The minor-major, joint degree program, master’s program, and clinic all help provide more sensitive understandings of Native history, policy, and community to students. We have also been active in serving education programs to tribal professionals and community members. In the early 1980s, Jerry Gardner, current director of the Tribal Law and Policy Institute in Los Angeles, created a series of courses for training tribal law and court personnel at the New College in northern California. The program provided courses so that Native court and legal personnel could be trained in tribal, state, and federal law to enable them to serve as judges, court advocates, court clerks, or paralegals. After a couple of years the program was closed, in part because the Native people did not want to travel to California for extended periods of time. Some court personnel are now trained through law schools, but most attend week-long or weekend seminars designed to deliver information especially to them. While these short sessions are useful, Gardner decided in the 1990s that he wanted to present more extensive and in-depth training for Native tribal court personnel.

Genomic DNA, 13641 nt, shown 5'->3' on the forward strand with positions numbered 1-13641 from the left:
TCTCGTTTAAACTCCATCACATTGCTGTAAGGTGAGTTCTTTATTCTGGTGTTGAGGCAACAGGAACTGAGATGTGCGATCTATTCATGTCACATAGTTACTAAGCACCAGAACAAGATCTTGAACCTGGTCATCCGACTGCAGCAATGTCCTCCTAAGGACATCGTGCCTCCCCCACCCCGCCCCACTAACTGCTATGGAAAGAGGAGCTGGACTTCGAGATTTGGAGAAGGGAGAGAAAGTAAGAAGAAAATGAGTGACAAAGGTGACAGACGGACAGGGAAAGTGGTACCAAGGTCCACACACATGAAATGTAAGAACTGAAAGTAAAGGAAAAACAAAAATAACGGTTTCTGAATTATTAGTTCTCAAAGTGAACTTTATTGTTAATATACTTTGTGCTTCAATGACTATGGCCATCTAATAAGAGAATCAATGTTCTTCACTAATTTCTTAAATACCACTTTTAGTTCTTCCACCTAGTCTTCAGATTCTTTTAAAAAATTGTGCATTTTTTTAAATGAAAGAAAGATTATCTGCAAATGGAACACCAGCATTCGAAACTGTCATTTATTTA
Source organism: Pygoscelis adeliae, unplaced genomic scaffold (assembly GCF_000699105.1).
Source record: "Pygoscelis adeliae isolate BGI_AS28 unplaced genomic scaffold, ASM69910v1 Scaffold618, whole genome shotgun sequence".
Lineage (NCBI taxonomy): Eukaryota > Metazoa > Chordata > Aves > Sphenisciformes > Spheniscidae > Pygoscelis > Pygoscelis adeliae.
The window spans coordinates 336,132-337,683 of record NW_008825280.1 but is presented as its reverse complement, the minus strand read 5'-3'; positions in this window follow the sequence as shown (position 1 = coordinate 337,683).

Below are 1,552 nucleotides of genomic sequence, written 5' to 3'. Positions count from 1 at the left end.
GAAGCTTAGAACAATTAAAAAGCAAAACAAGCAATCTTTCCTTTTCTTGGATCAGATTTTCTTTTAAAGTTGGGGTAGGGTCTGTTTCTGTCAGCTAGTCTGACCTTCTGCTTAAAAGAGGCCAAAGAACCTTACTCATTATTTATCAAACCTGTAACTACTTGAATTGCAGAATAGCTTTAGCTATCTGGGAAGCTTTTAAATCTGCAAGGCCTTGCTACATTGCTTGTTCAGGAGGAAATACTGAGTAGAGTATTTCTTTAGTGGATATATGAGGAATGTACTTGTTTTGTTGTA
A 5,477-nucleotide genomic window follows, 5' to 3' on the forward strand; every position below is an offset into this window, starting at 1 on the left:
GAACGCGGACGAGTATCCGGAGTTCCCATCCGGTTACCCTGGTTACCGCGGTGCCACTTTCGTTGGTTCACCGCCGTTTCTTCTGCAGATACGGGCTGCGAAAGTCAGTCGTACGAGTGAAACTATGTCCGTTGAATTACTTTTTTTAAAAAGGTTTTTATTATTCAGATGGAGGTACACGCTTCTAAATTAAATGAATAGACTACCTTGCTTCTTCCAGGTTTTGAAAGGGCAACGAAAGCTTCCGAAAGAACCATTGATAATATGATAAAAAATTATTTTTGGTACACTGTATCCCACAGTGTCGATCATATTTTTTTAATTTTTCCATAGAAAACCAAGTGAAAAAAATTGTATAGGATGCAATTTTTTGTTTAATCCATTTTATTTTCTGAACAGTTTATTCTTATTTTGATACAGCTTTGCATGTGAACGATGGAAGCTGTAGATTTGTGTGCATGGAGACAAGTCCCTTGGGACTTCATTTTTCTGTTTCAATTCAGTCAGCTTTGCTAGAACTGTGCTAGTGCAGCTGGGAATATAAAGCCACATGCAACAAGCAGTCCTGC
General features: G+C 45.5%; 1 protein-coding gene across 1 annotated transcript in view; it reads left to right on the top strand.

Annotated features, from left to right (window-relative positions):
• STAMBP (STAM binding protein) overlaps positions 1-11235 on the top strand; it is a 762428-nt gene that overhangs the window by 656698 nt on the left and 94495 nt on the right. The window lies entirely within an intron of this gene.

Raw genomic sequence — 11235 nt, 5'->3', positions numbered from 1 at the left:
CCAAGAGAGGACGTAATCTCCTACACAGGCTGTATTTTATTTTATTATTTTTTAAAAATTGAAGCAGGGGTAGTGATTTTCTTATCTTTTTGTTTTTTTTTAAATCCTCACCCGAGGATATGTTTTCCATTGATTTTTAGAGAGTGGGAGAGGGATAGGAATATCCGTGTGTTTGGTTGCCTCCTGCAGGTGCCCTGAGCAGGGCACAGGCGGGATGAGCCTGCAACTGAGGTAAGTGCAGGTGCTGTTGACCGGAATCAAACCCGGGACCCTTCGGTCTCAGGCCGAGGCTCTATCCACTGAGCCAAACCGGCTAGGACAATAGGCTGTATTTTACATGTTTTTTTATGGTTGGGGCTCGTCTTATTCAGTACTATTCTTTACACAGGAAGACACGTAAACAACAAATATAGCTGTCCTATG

Gardner joined us at UCLA in the late 1990s to create a tribal legal studies curriculum that would deliver directly to tribal communities through tribally controlled community colleges. We applied for several grants and received a $300,000 grant from the U.S. Department of Education Fund for the Improvement of Secondary Education. We named the program Project Peacemaker. The original three-year grant started in 1998 and was extended into 2003. We delivered courses to four community colleges: Diné College, Salish Kootenai College, Northwest Indian College, and Turtle Mountain Community College. The curriculum of eight classes included federal Indian law, introduction to tribal legal studies, tribal criminal law and procedures, tribal legal research and writing, and Native family law. Our strategy was to bring the courses directly to the Native communities and modify the courses so they had cultural content appropriate to each community. We intended to train Native community members in their rights and legal status, assist tribal professionals who needed law knowledge, create certificate and paralegal degrees, and encourage students to enter law careers. One of the main difficulties we encountered was paying local lawyers familiar with the tribal courts to teach the courses on a regular basis. Often the funding was scarce, and the community colleges were not willing to use their own resources to pay the teachers. At Turtle Mountain we were successful in introducing the entire Peacemaker curriculum, in part through the aid of federal grants to pay for student tuitions and support. Northwest Indian College was also successful in introducing most of the curriculum.